General Electric remains the world’s standard-bearer for leadership development. It ranks first in Fortune’s “Top 20 Global Companies for Leaders” and draws universal admiration for its $1 billion training and development budget, its legendary 53-acre Crotonville campus in New York and a long list of alumni who now lead major companies.
GE’s massive leadership development programs range from entry-level training to ongoing classes for the 197 officers who run the 300,000-employee company. “Leadership development is embedded in GE’s philosophy and operating system, and is a core competency of the HR function at GE,” says John Lynch, senior vice president for human resources. “It’s also where I, and all our senior human resource managers, spend the majority of our time.”
But Fortune’s Top 20 list also includes companies that are less well known for leadership development, including four companies from India, led by Hindustan Unilever, which ranks just three notches below GE on the list. The company’s 37-year-old executive director for human resources, Leena Nair, is both the powerhouse behind a new model for accelerated leadership development and one of its early products. The model springs from India’s leadership shortage, but offers universal best practices for training and retaining the next generation of executive talent.
Also on the Fortune list is Whirlpool, which has finally pulled the wraps off its leadership development program after years of quietly producing top executives. Senior vice president for global human resources David Binkley runs a tiered series of leadership development programs based on a proven set of leadership attributes defined by the CEO and the executive committee.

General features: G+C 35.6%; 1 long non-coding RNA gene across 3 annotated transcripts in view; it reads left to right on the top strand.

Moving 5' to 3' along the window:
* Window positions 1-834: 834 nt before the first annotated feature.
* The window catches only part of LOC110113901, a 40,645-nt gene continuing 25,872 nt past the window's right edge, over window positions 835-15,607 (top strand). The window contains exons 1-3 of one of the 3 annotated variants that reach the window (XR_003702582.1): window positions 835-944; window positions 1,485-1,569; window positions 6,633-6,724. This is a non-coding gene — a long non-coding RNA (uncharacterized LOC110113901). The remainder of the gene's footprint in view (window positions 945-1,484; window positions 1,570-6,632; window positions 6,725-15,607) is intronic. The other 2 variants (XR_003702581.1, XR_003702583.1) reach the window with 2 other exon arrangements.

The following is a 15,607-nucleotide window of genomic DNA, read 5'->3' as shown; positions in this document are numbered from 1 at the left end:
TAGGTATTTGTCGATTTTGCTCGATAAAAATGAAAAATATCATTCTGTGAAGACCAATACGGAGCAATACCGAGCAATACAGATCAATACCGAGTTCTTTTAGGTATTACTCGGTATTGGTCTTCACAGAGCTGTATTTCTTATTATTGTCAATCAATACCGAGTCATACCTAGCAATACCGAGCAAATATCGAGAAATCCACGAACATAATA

The common ground for all these companies is that human resources owns the leadership development process but receives enormous support from the full executive committee and from a system that holds business leaders and line managers accountable for identifying and training executives. At the top companies, leadership development dominates the HR agenda and the C-suite agenda as well. Fortune’s list was developed by Hewitt Associates in partnership with Fortune and the RBL Group.
Feedback and accountability
Whirlpool has been pouring its corporate heart and soul into leadership development for decades, but shunned publicity about its programs to avoid attracting poachers. The company is determined to keep its leaders for itself, unlike GE and other “academy” companies that are famous for their leadership programs and expect to see some of their executives picked off.
“We don’t want to be an academy company, and unlike some of my colleagues, I find no flattery in the title,” Binkley says. “We do everything we can to keep our exceptional people from leaving. We used to keep our leadership development programs below the radar for precisely that reason, but we now recognize that our work has value to shareholders, and we communicate more about it.”
Whirlpool is the largest manufacturer of major home appliances in the world, with 2007 sales of $19.4 billion. Binkley, who manages 73,682 Whirlpool employees in 32 countries, has moved up though the company’s leadership channels for 20 years, including a couple two-year stints as director of HR for Europe and for Asia.
He is also a member of the executive committee and a teacher in Whirlpool’s high-level leadership training courses. “Compelling leadership is necessary for success here,” he says. “Leaders are accountable for developing leaders. This is our explicit stated philosophy.” Binkley devotes 75 percent of his time to leadership development.
Whirlpool’s leadership development programs now center on a model of 12 attributes developed by the CEO and the executive committee in 2002. “We were locked in together in a hotel room on a Sunday afternoon to develop the model,” Binkley recalls. “To put science behind it, we worked with the HR group and pulled in a number of experts from a wide range of fields. Before, we used a model that HR developed, but it never had the traction of the model developed by the executive committee.”
The 12 critical attributes and practices are character and enduring values, communication, confidence, customer champion, developing talent, diversity with inclusion, driver of change/transformation, extraordinary results, management skills, strategy, thought leadership and vision.